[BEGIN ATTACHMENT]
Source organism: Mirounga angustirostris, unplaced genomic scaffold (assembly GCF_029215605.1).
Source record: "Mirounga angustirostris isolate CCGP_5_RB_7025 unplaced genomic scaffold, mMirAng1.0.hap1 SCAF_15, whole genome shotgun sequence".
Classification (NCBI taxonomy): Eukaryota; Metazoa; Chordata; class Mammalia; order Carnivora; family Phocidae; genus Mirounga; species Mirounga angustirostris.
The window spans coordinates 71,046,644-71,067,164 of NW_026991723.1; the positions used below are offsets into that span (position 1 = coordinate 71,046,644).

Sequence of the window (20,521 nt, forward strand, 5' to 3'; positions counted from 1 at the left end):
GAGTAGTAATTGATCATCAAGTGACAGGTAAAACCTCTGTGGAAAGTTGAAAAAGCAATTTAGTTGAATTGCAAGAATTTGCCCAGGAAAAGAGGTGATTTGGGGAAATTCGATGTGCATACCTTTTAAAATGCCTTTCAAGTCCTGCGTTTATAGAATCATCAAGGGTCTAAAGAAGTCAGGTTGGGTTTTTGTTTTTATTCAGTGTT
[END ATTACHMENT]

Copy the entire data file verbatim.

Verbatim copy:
Source organism: Mirounga angustirostris, unplaced genomic scaffold (assembly GCF_029215605.1).
Source record: "Mirounga angustirostris isolate CCGP_5_RB_7025 unplaced genomic scaffold, mMirAng1.0.hap1 SCAF_15, whole genome shotgun sequence".
Classification (NCBI taxonomy): Eukaryota; Metazoa; Chordata; class Mammalia; order Carnivora; family Phocidae; genus Mirounga; species Mirounga angustirostris.
The window spans coordinates 71,046,644-71,067,164 of NW_026991723.1; the positions used below are offsets into that span (position 1 = coordinate 71,046,644).

Sequence of the window (20,521 nt, forward strand, 5' to 3'; positions counted from 1 at the left end):
GAGTAGTAATTGATCATCAAGTGACAGGTAAAACCTCTGTGGAAAGTTGAAAAAGCAATTTAGTTGAATTGCAAGAATTTGCCCAGGAAAAGAGGTGATTTGGGGAAATTCGATGTGCATACCTTTTAAAATGCCTTTCAAGTCCTGCGTTTATAGAATCATCAAGGGTCTAAAGAAGTCAGGTTGGGTTTTTGTTTTTATTCAGTGTT